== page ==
Sometimes you find the odd photo or blurb of something really unique from World War 2, that gets your creative juices flowing, only to find further information not as forth-coming. Despite how well documented parts of WW2 are, it was a destructive conflict that happened over 70 years ago and some information is lost to the ages. That is the problem I faced after stumbling across a few tantalising photos when researching my Hungarians.
The photo below is the first one I found, that started the quest for information. It shows a Hungarian motorcycle platoon and clearly visible is a motorcycle with sidecar that has a mounted Solothurn S-18/1000 anti-tank rifle. Some of these motorcycle units were used in the initial force (the Gyorshadtest or 'Rapid Corps') sent to help the Germans invade the Soviet Union is 1941. These motorised infantry had integrated Solothurns as their anti-tank assets and it is one of these guns that I believe is seen here mounted on the sidecar.
These motorcycle units used civilian motorcycles that were pressed into service, because the Royal Hungarian Army did not have enough for it's requirements. They often wore the leather jackets and vests used by Hungarian tank crews and other motorised elements, along with M37 or M39 helmets, modelled on the Italian M35 helmet and mainly used for tank crews. The Solothurn is a 20mm anti-tank rifle of Swiss design that was used by a few countries during WW2.
Here is another photograph of a Hungarian motorcycle with a Solothurn ATR. It is labelled as pre-WW2 and it goes to show that this was no a new idea or one that was exclusive to the Hungarians. I have also seen photos or accounts of Soviet motorcycles with anti-tank rifles attached, as well as pre-war Danish versions to name but a few other examples.
To represent these units in Bolt Action, I used the German MMG Motorcycle as a template and we included it in the Unofficial Additional Hungarian Units PDF on our download page here. We left the cost as the same as the MMG Motorcycle, as often on softskin vehicles in Bolt Action, an ATR and a MMG are the same costs. This changes the unit's role quite a bit, from an infantry support platform, to a cheap, fast, light vehicle hunter.
From the Unofficial Additional Hungarian Units PDF,
Motorcycle with Solothurn 20mm Anti-tank Rifle Sidecar
The Hungarian army used motorcycles taken from civilian use to move troops into the wide expanses of Russia during the invasion in 1941. Some of these motorcycles used sidecars and mounted a Solothurn 20mm anti-tank rifle to help provide some firepower to these forward elements. Principle service: 1939-42.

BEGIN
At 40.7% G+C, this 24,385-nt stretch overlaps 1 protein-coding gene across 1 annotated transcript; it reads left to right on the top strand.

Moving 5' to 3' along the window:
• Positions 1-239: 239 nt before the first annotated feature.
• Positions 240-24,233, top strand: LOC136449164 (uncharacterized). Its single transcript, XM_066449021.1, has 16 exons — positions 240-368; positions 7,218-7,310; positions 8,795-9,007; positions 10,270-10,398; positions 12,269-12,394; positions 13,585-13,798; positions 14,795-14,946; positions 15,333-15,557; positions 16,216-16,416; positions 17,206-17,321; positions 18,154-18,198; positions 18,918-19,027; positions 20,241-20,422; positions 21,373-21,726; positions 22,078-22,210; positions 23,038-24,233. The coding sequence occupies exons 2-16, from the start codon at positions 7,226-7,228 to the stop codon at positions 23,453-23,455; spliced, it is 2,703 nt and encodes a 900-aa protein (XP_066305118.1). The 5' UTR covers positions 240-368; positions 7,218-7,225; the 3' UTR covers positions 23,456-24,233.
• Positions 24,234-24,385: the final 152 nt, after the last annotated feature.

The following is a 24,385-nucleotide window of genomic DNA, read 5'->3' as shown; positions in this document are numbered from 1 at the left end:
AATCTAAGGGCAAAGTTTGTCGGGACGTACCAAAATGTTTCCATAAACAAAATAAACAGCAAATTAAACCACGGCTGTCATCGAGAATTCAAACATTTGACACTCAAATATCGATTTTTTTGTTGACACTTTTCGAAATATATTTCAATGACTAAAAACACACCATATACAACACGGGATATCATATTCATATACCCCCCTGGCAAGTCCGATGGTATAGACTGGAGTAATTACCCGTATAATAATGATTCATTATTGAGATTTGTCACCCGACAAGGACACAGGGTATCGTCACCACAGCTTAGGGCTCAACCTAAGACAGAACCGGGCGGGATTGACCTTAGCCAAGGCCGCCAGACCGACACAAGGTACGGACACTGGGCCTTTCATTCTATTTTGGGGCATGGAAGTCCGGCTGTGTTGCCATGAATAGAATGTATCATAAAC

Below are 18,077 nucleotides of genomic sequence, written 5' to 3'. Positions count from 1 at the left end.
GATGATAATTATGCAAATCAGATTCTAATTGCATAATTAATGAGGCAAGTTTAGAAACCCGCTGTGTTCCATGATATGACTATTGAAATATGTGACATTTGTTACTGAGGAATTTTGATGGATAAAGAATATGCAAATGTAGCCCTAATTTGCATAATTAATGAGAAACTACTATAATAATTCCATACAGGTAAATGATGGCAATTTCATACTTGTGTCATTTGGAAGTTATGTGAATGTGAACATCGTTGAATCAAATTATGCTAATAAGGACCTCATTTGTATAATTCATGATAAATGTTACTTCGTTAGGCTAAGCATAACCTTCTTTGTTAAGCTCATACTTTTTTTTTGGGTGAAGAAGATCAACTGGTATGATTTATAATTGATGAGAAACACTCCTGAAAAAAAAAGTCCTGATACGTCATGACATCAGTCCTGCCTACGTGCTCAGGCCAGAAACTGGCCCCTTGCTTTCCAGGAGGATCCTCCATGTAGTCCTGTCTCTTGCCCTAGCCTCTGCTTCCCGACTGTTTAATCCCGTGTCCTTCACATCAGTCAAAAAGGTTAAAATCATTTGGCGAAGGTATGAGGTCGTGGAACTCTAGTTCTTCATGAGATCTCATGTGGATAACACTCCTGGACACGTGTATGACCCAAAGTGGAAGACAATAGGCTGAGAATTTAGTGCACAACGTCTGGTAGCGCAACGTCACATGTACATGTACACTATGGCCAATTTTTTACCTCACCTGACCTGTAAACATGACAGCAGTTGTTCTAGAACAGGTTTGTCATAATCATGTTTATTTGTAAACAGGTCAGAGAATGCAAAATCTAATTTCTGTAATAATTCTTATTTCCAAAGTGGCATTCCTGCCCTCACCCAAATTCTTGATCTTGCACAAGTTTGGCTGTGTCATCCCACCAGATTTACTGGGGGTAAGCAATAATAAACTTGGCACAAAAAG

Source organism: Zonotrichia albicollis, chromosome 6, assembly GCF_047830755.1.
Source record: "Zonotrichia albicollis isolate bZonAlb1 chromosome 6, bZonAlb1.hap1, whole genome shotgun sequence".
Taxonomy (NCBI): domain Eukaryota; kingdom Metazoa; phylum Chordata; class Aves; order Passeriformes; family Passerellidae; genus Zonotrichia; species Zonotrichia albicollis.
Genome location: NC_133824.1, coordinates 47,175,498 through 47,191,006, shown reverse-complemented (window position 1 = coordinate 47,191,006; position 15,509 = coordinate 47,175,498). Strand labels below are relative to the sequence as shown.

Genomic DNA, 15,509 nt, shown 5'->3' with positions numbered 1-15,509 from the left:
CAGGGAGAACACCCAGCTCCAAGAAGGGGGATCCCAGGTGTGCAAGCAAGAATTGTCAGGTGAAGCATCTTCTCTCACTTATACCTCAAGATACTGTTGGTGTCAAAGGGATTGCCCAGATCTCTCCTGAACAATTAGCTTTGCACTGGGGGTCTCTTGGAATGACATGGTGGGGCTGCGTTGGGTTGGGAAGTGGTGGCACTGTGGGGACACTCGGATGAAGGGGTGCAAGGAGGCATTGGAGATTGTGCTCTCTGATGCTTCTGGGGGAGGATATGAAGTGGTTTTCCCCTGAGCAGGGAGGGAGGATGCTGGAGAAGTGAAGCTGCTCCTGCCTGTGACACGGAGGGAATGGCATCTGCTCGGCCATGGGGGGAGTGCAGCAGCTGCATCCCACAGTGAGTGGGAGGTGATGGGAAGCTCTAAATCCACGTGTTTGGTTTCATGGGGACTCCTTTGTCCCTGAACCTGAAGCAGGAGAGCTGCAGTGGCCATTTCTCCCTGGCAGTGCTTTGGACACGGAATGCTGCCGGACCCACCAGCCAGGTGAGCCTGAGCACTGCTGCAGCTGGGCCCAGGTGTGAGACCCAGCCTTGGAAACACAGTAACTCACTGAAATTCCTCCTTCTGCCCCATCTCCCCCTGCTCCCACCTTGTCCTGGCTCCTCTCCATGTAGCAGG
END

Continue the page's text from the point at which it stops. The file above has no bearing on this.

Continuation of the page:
Cost: 32pts (Inexperienced), 40pts (Regular), 48pts (Veteran)
Weapons: 1 forward-facing anti-tank rifle covering the front arc
Damage Value: 6+ (soft-skin)
• Turn on the spot: These motorbikes are so small and agile that they can turn on the spot enabling them to execute a full speed run rate ‘reverse’, finishing the move facing in the direction of travel.
I recently used this bike at Australia's largest wargaming convention, Cancon, at the start of the year, in the 2-day Bolt Action tournament. The ATR bike did pretty well for itself. While it was never a massive game-changer, it was cheap and provided a good nuisance to my opponent's battle plans. If they left it to scoot around getting side shots, it's anti-tank rifle could do some damage. If they directed fire to removing it, it could either recce away or it was at least attracting firepower away from my more expensive infantry or the more deadly Nimrod, which being open-topped is vulnerable to enemy fire.
I converted mine out of a Black Tree Designs Kradschutzen motorcycle, which the MG34 removed and a Warlord Games Italian Solothurn mounted in it's place, minus it's wheeled carriage. I removed the crew's heads and replaced them with heads from the Warlord Games Italian tank crew blister, to get the authentic looking tanker helmets that the Hungarian motorised infantry often used.
While these might not have been the most common sight in the Hungarian army during WW2, I felt like it was a cool and unique enough unit that I had to include it and it is further flavour for a Hungarian force to help distinguish it from it's peers.
If you have your own quirky unit you'd like to see in Bolt Action or an opinion on the Hungarian Motorcycle with Solothurn, why not leave a comment or come join the discussion on the forums or the Bolt Action Alliance facebook page.
"Anf" is a long-time gamer from Down Under, who currently focuses his hobby time on Bolt Action. With an equal love of rockets and Ice Hockey, he constantly explores weird and wonderful army lists in his never-ending quest to collect them all.